Simmons summarized his first take on the changes with, "the return game is slowed down, there are going to be more line-drive kicks into the end zone with kickers doing anything to get the ball in there, smart returners are at a premium now because it will be tougher to decide to take it out or set it down, and speed is even more important covering kicks."
Plus, the days running out it out from three and four yards deep in the end zone, he believes, are virtually over.
With indications there has been more evidence of concussions on kickoffs than from scrimmage, the committee sees the move as a deterrent to injuries if it becomes law.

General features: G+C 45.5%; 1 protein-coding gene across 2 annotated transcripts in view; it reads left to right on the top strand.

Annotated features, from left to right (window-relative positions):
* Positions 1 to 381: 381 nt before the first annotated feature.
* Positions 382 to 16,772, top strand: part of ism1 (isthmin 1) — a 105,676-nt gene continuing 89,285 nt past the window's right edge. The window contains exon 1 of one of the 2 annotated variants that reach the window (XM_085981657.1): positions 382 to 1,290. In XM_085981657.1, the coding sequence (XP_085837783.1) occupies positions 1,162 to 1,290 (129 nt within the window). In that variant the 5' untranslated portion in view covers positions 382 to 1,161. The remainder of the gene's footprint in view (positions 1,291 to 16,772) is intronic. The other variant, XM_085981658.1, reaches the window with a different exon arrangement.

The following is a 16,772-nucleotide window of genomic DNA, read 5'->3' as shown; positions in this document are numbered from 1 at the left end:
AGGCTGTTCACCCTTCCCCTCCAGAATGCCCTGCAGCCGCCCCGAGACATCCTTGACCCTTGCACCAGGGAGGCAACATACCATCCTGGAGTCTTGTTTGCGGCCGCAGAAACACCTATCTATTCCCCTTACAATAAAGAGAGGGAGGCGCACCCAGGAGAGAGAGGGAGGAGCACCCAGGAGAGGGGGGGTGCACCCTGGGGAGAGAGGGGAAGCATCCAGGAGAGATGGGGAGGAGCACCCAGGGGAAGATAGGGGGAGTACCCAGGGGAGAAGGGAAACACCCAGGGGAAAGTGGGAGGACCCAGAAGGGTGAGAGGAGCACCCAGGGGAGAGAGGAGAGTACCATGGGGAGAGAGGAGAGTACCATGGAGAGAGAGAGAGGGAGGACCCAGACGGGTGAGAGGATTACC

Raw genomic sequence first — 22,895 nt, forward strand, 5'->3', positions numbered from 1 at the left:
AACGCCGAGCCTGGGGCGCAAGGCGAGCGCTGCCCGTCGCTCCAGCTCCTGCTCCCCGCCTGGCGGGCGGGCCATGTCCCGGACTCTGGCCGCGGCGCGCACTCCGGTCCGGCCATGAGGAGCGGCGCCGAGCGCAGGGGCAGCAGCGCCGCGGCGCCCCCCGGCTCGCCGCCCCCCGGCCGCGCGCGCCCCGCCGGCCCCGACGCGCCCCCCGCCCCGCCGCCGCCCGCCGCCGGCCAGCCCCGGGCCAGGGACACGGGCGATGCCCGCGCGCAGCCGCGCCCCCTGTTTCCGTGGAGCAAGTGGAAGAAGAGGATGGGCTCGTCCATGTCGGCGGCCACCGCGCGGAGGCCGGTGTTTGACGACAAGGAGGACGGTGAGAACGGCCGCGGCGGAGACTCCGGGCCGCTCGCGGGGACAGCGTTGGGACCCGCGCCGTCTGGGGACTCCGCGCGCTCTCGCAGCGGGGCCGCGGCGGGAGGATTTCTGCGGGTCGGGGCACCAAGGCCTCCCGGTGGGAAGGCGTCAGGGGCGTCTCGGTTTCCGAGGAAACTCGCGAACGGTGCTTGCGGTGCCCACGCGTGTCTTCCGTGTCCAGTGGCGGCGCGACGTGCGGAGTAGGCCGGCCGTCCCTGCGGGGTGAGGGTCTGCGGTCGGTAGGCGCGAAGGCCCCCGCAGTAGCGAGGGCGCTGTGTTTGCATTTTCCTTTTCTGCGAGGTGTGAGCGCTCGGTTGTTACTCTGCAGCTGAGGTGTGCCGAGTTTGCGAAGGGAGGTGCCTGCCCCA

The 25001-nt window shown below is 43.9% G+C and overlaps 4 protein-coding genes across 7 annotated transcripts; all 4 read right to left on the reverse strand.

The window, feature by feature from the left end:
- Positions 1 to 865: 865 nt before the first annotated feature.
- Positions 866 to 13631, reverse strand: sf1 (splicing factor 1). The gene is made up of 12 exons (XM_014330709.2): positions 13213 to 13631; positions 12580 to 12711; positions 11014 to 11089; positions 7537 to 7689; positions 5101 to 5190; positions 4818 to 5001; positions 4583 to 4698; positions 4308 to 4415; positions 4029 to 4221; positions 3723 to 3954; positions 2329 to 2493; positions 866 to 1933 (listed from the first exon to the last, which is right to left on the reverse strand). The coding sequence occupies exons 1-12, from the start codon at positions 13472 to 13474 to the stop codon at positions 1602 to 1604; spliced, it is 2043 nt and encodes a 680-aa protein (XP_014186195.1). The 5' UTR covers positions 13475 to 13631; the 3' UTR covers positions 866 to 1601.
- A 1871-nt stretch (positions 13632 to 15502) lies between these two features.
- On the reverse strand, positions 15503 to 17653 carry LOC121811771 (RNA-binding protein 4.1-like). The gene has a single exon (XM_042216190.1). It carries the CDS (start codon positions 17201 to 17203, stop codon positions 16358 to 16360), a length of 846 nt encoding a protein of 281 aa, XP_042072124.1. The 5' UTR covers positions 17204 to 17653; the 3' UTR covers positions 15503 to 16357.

"Both concussions and major injuries," McKay said. "Both are there in the play, and we feel both need addressing. We watched a lot of film and it is a play that we just think needs modification."
With Bengals kicker Mike Nugent seen as a middle-of-the-road kickoff guy and Cincinnati finishing 30th in the league in allowing average drive start (two return TDs will do that), this could be a role that impacts their foes more than the Bengals.
Certainly Simmons feels it helps a team facing a Pro Bowl returner like the Browns' Josh Cribbs and hurts a team like Baltimore that had an NFL-record 40 touchbacks from kicker Billy Cundiff last year in allowing teams to start at their own 23.7-yard line, second best in the NFL. Now a touchback is five yards longer. And with cover guys now lining up five yards closer, Simmons thinks a guy like Cribbs is going to be catching more touchbacks.